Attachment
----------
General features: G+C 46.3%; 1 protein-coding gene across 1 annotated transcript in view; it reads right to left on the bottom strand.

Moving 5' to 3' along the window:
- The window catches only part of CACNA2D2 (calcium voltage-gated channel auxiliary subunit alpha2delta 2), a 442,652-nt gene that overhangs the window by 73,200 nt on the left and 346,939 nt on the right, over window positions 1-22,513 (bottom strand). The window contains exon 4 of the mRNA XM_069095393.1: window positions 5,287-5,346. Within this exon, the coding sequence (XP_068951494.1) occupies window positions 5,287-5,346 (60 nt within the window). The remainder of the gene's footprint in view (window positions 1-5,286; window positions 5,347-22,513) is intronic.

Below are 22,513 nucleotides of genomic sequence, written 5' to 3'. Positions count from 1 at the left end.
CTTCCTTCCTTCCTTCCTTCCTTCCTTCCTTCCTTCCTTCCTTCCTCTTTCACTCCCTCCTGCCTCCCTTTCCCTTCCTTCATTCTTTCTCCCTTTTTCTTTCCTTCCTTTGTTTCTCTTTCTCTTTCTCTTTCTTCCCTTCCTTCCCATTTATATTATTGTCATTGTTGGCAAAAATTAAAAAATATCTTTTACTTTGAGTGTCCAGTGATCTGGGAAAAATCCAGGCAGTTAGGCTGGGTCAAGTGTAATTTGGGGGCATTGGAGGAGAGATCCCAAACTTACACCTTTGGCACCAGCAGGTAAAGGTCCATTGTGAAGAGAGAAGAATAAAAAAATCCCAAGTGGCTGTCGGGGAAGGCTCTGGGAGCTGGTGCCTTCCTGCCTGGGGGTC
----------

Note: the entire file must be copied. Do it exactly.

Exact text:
General features: G+C 46.3%; 1 protein-coding gene across 1 annotated transcript in view; it reads right to left on the bottom strand.

Moving 5' to 3' along the window:
- The window catches only part of CACNA2D2 (calcium voltage-gated channel auxiliary subunit alpha2delta 2), a 442,652-nt gene that overhangs the window by 73,200 nt on the left and 346,939 nt on the right, over window positions 1-22,513 (bottom strand). The window contains exon 4 of the mRNA XM_069095393.1: window positions 5,287-5,346. Within this exon, the coding sequence (XP_068951494.1) occupies window positions 5,287-5,346 (60 nt within the window). The remainder of the gene's footprint in view (window positions 1-5,286; window positions 5,347-22,513) is intronic.

Below are 22,513 nucleotides of genomic sequence, written 5' to 3'. Positions count from 1 at the left end.
CTTCCTTCCTTCCTTCCTTCCTTCCTTCCTTCCTTCCTTCCTTCCTCTTTCACTCCCTCCTGCCTCCCTTTCCCTTCCTTCATTCTTTCTCCCTTTTTCTTTCCTTCCTTTGTTTCTCTTTCTCTTTCTCTTTCTTCCCTTCCTTCCCATTTATATTATTGTCATTGTTGGCAAAAATTAAAAAATATCTTTTACTTTGAGTGTCCAGTGATCTGGGAAAAATCCAGGCAGTTAGGCTGGGTCAAGTGTAATTTGGGGGCATTGGAGGAGAGATCCCAAACTTACACCTTTGGCACCAGCAGGTAAAGGTCCATTGTGAAGAGAGAAGAATAAAAAAATCCCAAGTGGCTGTCGGGGAAGGCTCTGGGAGCTGGTGCCTTCCTGCCTGGGGGTC